“We expect light at the end of the tunnel, which means stabilisation of the economy. If the weather behaves as well as we want, we should be stable somewhere in May .”
That was Finance, Economic Planning and Development Minister Goodall Gondwe, speaking to journalists in Lilongwe on Tuesday this week.
My gut feeling is that good ol’ Gondwe is hoping that tobacco dollars—which usually start flowing in earnest in March—would help stabilise the now volatile Malawi kwacha two months later; food prices would have declined significantly by May to impact on general price levels and the fiscal space would have loosened up a bit although I don’t see how given the negative trend in budgetary support and domestic revenue mobilisation, with the Malawi Revenue Authority (MRA) consistently failing to meet targets.
I suspect these are the major factors that the minister believes will bring the macroeconomic stability he envisages.
Gondwe is dead wrong.
But before debunking Gondwe’s wishful thinking, let’s understand macroeconomic stability, or to be precise, macroeconomic instability, which really is the undesirable situation prevailing in the country at the moment.
Macroeconomic instability usually takes the form of volatility of key macroeconomic variables and the unsustainability of their behaviour.
In this case, to see whether Goodall is being honest with himself and the country in general, we have to look at the behaviour of at least four macroeconomic outcome variables, namely: the budget deficit, the rate of inflation; growth of real output as measured by gross domestic product (GDP) and the current account deficit.
At the moment, the country is running one of the highest fiscal deficits in its history. In the 2015/16 National Budget, the budget gap is projected at seven percent of GDP—much higher than the 5.4 percent ratio recorded in 2014/15.
Government’s huge appetite for borrowing and its attendant ridiculously expensive debt servicing spend is getting out of control what with the equally ridiculously high interest rates!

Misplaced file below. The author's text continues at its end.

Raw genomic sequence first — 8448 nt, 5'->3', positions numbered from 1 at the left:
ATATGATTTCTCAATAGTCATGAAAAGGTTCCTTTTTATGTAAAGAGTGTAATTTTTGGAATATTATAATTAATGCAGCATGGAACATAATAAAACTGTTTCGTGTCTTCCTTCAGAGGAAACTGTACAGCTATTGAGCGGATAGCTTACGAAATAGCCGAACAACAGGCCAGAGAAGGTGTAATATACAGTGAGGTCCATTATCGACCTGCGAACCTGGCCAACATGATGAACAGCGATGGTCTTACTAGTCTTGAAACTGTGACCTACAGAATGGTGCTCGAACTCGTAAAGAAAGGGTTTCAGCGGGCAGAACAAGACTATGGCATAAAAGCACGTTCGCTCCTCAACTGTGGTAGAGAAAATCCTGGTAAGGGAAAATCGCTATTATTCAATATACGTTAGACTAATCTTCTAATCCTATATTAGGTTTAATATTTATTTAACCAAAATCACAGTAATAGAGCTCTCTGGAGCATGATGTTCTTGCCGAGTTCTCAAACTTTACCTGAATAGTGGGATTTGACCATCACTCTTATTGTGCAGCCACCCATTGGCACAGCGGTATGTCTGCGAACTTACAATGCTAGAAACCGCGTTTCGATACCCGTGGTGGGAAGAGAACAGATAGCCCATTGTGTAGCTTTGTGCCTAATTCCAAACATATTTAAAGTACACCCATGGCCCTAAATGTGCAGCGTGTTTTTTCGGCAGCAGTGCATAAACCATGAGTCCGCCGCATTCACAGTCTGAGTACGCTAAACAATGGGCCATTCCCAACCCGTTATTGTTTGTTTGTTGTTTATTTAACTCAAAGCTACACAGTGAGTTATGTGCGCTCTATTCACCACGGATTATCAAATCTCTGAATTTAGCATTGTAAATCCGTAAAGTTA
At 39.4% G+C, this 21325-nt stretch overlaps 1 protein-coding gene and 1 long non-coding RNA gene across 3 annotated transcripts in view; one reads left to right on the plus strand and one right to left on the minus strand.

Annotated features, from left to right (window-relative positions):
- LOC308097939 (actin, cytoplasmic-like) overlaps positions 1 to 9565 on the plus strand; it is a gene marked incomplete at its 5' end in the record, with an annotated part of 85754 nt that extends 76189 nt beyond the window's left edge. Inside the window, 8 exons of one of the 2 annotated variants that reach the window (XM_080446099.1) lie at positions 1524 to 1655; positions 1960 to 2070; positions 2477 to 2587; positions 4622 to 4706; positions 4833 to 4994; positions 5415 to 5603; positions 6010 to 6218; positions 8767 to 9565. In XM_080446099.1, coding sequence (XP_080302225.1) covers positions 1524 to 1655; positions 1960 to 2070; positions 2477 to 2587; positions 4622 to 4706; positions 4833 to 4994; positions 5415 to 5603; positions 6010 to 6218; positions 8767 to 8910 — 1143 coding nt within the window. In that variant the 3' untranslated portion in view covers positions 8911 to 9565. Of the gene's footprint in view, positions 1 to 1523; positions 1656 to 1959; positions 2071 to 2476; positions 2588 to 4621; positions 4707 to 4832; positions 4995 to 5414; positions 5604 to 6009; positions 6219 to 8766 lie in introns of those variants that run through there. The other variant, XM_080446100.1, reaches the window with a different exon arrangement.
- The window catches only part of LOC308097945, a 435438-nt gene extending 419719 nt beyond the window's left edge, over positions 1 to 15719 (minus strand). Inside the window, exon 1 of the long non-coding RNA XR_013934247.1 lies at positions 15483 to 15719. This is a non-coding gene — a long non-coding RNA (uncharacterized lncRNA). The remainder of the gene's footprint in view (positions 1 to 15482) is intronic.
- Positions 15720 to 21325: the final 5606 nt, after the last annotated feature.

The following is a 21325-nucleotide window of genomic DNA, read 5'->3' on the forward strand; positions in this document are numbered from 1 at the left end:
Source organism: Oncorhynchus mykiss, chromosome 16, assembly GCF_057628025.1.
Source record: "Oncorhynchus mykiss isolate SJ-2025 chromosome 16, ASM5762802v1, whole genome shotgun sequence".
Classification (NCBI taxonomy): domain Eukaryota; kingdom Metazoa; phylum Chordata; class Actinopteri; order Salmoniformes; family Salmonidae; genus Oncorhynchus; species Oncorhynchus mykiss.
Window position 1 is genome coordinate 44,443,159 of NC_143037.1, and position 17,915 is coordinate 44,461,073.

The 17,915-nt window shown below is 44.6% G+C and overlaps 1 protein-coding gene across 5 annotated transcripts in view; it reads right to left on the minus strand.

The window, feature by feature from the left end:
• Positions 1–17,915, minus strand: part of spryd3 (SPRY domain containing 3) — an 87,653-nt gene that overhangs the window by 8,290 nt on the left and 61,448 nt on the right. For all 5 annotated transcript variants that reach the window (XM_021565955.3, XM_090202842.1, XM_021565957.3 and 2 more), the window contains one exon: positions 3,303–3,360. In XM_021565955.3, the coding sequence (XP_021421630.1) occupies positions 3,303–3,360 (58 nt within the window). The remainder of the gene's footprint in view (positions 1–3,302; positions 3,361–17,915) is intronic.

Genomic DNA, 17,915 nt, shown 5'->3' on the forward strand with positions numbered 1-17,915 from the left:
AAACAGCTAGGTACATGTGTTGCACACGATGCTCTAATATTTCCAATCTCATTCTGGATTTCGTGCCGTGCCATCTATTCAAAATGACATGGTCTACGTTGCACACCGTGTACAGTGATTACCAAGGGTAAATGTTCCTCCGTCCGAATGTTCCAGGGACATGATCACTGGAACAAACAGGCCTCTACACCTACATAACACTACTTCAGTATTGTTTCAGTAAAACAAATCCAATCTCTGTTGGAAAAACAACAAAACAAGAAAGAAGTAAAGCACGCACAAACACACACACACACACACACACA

According to the World Bank, by the end of the 2014/15 fiscal year, Capital Hill had borrowed four times the amount approved in the budget estimates. How insatiable!
Other causes of over-expenditure include the huge wage bill on account of a bloated civil service that blackmails politicians to get salary increments not matched by their productivity; MRA’s failure to collect budgeted domestic revenue; suspension of budgetary support and, of course, theft of public money of as much as 30 percent of planned expenditure.
When Gondwe says there will be macroeconomic stability by May this year, does mean that the large deficit and its causative factors will be brought under control?
Make no mistake, the budget deficit is one of Malawi’s most significant sources of macroeconomic instability; and there are no signs that there will be improvements in that regard between January and May 2016.
Let’s look at the inflation rate. At the end of November 2015, year-on-year headline inflation stood at 24.6 percent following a marginal, insignificant decline of one basis point from 24.7 percent in October 2015, but still much higher than the 23.3 percent registered in November 2014.
According to the National Statistical Office (NSO), the decimal fall was largely due to lower prices of non-food items. And here is the underlining problem: food inflation increased to 28.9 percent from 28.3 percent while non-food inflation, according to NSO, retreated to 20.6 percent from 21.4 percent in October 2015. And agriculture experts throughout the country are predicting a bad crop this season on account of a botched up subsidy programme and prolonged dry spells.
In other words, food—which makes up at least 50 percent of the consumer price index (CPI)—remains a problem, what with some studies now saying maize prices have in the past few weeks surged by between 15 and 30 percent?
Now, if we do not have stable prices—which are critical to overall economic performance—where does Goodall hope to get the macroeconomic stability he is so optimistic he will get by May this year?
Is Gondwe telling us that he can predict today what the rate of inflation will be in May or how the kwacha will be trading—because stability is really about predictability.
I mean, Gondwe’s 2015/16 budget was framed on assumption that GDP growth would be 5.4 percent; that inflation would average 16.4 percent and the kwacha would trade at around K450 on average to the dollar.
All these variables are well off the mark today and Treasury as well as the market have long given up on them!
It is that unpredictability—critical for allocating resources such as where to invest—that Gondwe now says will be possible from May this year. I don’t believe him. Do you? No one should cheat you: By May, inflation will remain elevated, the kwacha will remain volatile, and the budget deficit will still be dangerously high and GDP growth maybe even lower than the 2.8 percent projected for the calendar year ending December 2015.
If that is Gondwe’s idea of stability then it is time the revered economist and my former boss at Treasury went into permanent retirement.